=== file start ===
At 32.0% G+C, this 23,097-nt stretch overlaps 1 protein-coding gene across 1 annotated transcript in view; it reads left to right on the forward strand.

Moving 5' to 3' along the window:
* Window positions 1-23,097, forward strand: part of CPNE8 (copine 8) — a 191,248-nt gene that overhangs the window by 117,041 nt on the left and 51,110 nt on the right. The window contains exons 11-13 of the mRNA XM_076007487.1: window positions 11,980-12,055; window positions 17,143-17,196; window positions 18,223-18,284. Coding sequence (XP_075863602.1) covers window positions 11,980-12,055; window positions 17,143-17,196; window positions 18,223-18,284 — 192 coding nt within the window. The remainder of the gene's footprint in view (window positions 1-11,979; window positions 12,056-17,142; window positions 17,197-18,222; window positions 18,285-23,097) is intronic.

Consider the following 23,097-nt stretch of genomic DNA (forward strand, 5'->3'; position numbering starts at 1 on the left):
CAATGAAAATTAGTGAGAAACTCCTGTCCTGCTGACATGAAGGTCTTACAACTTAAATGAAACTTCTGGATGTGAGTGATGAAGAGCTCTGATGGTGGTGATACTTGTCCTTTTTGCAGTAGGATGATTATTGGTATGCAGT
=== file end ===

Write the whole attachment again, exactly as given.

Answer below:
At 32.0% G+C, this 23,097-nt stretch overlaps 1 protein-coding gene across 1 annotated transcript in view; it reads left to right on the forward strand.

Moving 5' to 3' along the window:
* Window positions 1-23,097, forward strand: part of CPNE8 (copine 8) — a 191,248-nt gene that overhangs the window by 117,041 nt on the left and 51,110 nt on the right. The window contains exons 11-13 of the mRNA XM_076007487.1: window positions 11,980-12,055; window positions 17,143-17,196; window positions 18,223-18,284. Coding sequence (XP_075863602.1) covers window positions 11,980-12,055; window positions 17,143-17,196; window positions 18,223-18,284 — 192 coding nt within the window. The remainder of the gene's footprint in view (window positions 1-11,979; window positions 12,056-17,142; window positions 17,197-18,222; window positions 18,285-23,097) is intronic.

Consider the following 23,097-nt stretch of genomic DNA (forward strand, 5'->3'; position numbering starts at 1 on the left):
CAATGAAAATTAGTGAGAAACTCCTGTCCTGCTGACATGAAGGTCTTACAACTTAAATGAAACTTCTGGATGTGAGTGATGAAGAGCTCTGATGGTGGTGATACTTGTCCTTTTTGCAGTAGGATGATTATTGGTATGCAGT